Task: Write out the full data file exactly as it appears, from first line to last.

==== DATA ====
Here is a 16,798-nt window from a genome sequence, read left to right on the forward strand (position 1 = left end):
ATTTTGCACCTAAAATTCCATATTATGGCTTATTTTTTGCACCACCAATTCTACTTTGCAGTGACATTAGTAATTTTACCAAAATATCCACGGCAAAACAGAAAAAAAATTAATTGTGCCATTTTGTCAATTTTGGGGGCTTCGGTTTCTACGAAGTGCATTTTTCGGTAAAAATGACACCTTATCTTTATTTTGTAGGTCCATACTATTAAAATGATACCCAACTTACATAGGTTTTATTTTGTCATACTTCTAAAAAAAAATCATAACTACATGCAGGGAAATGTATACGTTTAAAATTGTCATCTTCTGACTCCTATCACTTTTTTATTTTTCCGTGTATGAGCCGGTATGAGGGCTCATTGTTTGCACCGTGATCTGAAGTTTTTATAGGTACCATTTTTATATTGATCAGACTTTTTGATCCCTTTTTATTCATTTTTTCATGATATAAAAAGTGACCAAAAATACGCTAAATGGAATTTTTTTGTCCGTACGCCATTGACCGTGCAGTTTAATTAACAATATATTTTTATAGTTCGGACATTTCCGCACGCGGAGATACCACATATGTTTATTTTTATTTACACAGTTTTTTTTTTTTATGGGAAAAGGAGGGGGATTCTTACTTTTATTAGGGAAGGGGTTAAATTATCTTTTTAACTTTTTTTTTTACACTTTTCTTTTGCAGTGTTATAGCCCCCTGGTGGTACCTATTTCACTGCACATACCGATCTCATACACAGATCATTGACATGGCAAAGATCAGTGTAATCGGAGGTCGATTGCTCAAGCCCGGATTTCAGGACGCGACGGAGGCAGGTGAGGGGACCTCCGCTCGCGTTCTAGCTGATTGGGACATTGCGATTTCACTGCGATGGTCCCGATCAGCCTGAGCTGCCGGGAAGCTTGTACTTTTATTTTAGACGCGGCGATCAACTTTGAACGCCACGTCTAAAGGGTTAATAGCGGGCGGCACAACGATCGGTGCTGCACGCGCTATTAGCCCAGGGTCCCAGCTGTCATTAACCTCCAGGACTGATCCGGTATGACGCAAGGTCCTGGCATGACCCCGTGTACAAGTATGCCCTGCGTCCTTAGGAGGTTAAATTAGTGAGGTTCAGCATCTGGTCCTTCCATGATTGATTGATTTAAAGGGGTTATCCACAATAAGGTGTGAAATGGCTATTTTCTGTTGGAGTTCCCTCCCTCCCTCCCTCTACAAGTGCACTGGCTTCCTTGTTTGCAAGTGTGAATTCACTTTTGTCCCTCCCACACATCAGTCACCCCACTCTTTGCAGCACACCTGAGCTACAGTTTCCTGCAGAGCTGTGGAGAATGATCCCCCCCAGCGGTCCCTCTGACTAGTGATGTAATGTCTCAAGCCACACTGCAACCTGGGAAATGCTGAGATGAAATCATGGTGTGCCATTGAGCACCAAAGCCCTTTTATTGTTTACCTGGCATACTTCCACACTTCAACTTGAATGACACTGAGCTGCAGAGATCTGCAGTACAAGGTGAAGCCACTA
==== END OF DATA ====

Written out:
Here is a 16,798-nt window from a genome sequence, read left to right on the forward strand (position 1 = left end):
ATTTTGCACCTAAAATTCCATATTATGGCTTATTTTTTGCACCACCAATTCTACTTTGCAGTGACATTAGTAATTTTACCAAAATATCCACGGCAAAACAGAAAAAAAATTAATTGTGCCATTTTGTCAATTTTGGGGGCTTCGGTTTCTACGAAGTGCATTTTTCGGTAAAAATGACACCTTATCTTTATTTTGTAGGTCCATACTATTAAAATGATACCCAACTTACATAGGTTTTATTTTGTCATACTTCTAAAAAAAAATCATAACTACATGCAGGGAAATGTATACGTTTAAAATTGTCATCTTCTGACTCCTATCACTTTTTTATTTTTCCGTGTATGAGCCGGTATGAGGGCTCATTGTTTGCACCGTGATCTGAAGTTTTTATAGGTACCATTTTTATATTGATCAGACTTTTTGATCCCTTTTTATTCATTTTTTCATGATATAAAAAGTGACCAAAAATACGCTAAATGGAATTTTTTTGTCCGTACGCCATTGACCGTGCAGTTTAATTAACAATATATTTTTATAGTTCGGACATTTCCGCACGCGGAGATACCACATATGTTTATTTTTATTTACACAGTTTTTTTTTTTTATGGGAAAAGGAGGGGGATTCTTACTTTTATTAGGGAAGGGGTTAAATTATCTTTTTAACTTTTTTTTTTACACTTTTCTTTTGCAGTGTTATAGCCCCCTGGTGGTACCTATTTCACTGCACATACCGATCTCATACACAGATCATTGACATGGCAAAGATCAGTGTAATCGGAGGTCGATTGCTCAAGCCCGGATTTCAGGACGCGACGGAGGCAGGTGAGGGGACCTCCGCTCGCGTTCTAGCTGATTGGGACATTGCGATTTCACTGCGATGGTCCCGATCAGCCTGAGCTGCCGGGAAGCTTGTACTTTTATTTTAGACGCGGCGATCAACTTTGAACGCCACGTCTAAAGGGTTAATAGCGGGCGGCACAACGATCGGTGCTGCACGCGCTATTAGCCCAGGGTCCCAGCTGTCATTAACCTCCAGGACTGATCCGGTATGACGCAAGGTCCTGGCATGACCCCGTGTACAAGTATGCCCTGCGTCCTTAGGAGGTTAAATTAGTGAGGTTCAGCATCTGGTCCTTCCATGATTGATTGATTTAAAGGGGTTATCCACAATAAGGTGTGAAATGGCTATTTTCTGTTGGAGTTCCCTCCCTCCCTCCCTCTACAAGTGCACTGGCTTCCTTGTTTGCAAGTGTGAATTCACTTTTGTCCCTCCCACACATCAGTCACCCCACTCTTTGCAGCACACCTGAGCTACAGTTTCCTGCAGAGCTGTGGAGAATGATCCCCCCCAGCGGTCCCTCTGACTAGTGATGTAATGTCTCAAGCCACACTGCAACCTGGGAAATGCTGAGATGAAATCATGGTGTGCCATTGAGCACCAAAGCCCTTTTATTGTTTACCTGGCATACTTCCACACTTCAACTTGAATGACACTGAGCTGCAGAGATCTGCAGTACAAGGTGAAGCCACTA